TOPIC 2: EVIDENTIARY VALUE OF FIR
We know that the purpose of recording FIR is that it marks the beginning of investigation and sets the criminal law in motion. But what is the value of a copy FIR? What purpose can such FIR serve at the time of trial? We know that in any case, evidence can be given of fact in issue or relevant fact (see section 5 Indian Evidence Act). Is FIR a relevant fact? If yes, then under which sections of Indian Evidence Act is a relevant fact?
FIR is not a substantive piece of evidence: Substantive evidence is an evidence which in itself is sufficient to support conviction of the accused. FIR is not a substantive evidence. Merely because an informant says in the FIR that B killed C, the court cannot convict B for the murder of C only on the basis of such FIR only.
However, FIR does become a substantive evidence in the following cases:
FIR can be used for corroboration and contradiction of the informant: As per section 157 of Indian Evidence Act, a witness can be corroborated by his previous statements made at the time when the incident took place or to a person who was legally competent to investigate the fact. Since FIR is always made to an officer incharge of police station, it is a previous statement made to a person who is legally competent to investigate a fact and thus, FIR can be used to corroborate the informant.
As per section 145 of Indian Evidence Act, a witness can be contradicted by his previous statements in writing. Thus, FIR can be used to contradict the informant under this section.
FIR by the accused: FIR by the accused will be relevant under different sections of Indian Evidence Act depending upon the nature of such FIR.
Confessional FIR: If FIR is lodged by the accused himself making a confession that he committed the crime, the FIR is known as a confessional FIR. Such FIR is hit by Section 25 and Section 26 of Indian Evidence Act and cannot be used as evidence against the accused.
However, such FIR can be used to prove discovery of fact as per Section 27 of Indian Evidence Act.
Non-Confessional FIR: Such FIR is relevant under Section 21 of Indian Evidence Act as admission of the accused.
Relevant as conduct: FIR is relevant under Section 8 of Indian Evidence Act to show the conduct of the maker.
DELAY IN LODGING FIR: Section 154 crpc does not prescribe any time period within which FIR must be lodged. No time period for lodging FIR is provided anywhere in any law. However, this does not mean that a person can lodge FIR at any time he wants to.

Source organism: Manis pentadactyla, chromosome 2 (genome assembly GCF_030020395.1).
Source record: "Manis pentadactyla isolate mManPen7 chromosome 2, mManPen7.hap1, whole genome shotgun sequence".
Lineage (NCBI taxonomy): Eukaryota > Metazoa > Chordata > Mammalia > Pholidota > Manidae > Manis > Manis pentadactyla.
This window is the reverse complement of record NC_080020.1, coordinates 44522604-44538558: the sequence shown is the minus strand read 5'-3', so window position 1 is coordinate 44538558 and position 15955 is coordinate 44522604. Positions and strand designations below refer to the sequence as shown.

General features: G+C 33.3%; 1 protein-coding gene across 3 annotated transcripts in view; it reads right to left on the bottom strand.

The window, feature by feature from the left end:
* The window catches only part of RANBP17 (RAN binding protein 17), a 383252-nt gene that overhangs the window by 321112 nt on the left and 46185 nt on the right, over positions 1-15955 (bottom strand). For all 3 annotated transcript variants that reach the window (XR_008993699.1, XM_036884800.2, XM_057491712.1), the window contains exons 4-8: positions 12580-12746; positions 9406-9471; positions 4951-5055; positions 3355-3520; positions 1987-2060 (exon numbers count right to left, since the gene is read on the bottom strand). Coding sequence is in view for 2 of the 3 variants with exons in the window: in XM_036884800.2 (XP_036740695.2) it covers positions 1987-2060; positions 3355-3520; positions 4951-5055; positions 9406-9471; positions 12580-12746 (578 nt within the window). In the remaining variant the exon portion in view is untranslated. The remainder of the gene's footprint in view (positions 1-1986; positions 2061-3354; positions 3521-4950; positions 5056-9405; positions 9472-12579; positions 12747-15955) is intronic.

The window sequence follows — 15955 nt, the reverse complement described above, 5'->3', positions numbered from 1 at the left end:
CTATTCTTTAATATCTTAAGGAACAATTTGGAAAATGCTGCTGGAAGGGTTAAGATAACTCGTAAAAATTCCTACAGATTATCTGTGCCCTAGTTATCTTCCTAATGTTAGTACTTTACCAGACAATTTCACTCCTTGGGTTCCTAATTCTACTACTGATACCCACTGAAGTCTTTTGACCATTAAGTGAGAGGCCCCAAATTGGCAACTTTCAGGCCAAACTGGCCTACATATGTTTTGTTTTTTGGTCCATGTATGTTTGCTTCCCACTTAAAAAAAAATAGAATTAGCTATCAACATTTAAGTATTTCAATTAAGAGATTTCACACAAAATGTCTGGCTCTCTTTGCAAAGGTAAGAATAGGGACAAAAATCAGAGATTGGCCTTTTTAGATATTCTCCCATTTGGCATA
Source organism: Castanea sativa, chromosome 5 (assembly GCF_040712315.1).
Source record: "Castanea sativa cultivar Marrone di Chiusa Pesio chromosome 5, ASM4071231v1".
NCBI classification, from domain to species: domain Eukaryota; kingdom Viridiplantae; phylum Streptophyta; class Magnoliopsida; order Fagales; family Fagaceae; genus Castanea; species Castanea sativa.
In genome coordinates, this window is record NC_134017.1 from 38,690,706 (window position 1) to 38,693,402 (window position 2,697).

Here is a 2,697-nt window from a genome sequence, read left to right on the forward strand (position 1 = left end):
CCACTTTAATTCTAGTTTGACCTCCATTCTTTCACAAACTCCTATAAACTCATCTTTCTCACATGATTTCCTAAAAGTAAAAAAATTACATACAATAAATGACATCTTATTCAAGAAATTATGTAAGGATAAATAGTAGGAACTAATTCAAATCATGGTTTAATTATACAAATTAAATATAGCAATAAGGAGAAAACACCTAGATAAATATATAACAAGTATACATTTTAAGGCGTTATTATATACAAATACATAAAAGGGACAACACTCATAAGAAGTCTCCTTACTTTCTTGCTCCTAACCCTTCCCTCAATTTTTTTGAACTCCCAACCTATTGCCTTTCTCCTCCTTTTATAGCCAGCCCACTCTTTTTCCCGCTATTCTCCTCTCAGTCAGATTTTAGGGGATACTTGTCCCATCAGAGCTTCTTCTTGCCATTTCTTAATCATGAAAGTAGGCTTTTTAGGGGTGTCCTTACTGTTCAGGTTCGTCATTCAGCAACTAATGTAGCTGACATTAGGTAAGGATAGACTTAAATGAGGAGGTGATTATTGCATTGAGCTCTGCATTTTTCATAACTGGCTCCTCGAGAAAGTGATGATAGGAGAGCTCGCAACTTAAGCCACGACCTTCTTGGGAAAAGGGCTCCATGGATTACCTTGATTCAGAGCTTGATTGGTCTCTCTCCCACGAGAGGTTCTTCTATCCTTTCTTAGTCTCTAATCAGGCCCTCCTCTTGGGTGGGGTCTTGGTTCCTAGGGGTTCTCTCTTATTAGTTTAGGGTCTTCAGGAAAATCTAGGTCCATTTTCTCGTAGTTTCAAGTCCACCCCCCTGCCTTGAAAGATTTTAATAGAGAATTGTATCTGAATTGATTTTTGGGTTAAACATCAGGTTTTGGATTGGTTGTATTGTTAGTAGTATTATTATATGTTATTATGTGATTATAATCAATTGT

FIR must be lodged at the earliest possible opportunity after the occurrence of the cognizable offence. The reasons for this is as follows:
Therefore, the law emphasises on prompt lodging of FIR.
Sudarshan & Anr vs State Of Maharashtra on 23 May, 2014
FIR in a criminal case and particularly in a murder case is a vital and valuable piece of evidence for the purpose of appreciating the evidence led at the trial. The object of insisting upon prompt lodging of the FIR is to obtain the earliest information regarding the circumstance in which the crime was committed, including the names of the actual culprits and the parts played by them, the weapons, if any, used, as also the names of the eyewitnesses, if any. Delay in lodging the FIR often results in embellishment, which is a creature of an afterthought. On account of delay, the FIR not only gets bereft of the advantage of spontaneity, danger also creeps in of the introduction of a coloured version or exaggerated story. With a view to determine whether the FIR was lodged at the time it is alleged to have been recorded, the courts generally look for certain external checks. One of the checks is the receipt of the copy of the FIR, called a special report in a murder case, by the local Magistrate. If this report is received by the Magistrate late it can give rise to an inference that the FIR was not lodged at the time it is alleged to have been recorded, unless, of course the prosecution can offer a satisfactory explanation for the delay in despatching or receipt of the copy of the FIR by the local Magistrate.
However, it is not always possible for the informant to lodge FIR soon after the offence has taken place. This can be due to a number of factors some of which are:
Law is not ruthless and understands and makes space for human beings to act as human beings. Therefore, where at one place the law emphasises and appreciates prompt lodging of FIR, at the same time if there is delay in lodging FIR, the delay needs to be satisfactorily explained. If the delay is not explained, the court becomes suspicious regarding the credibility of information mentioned in the FIR.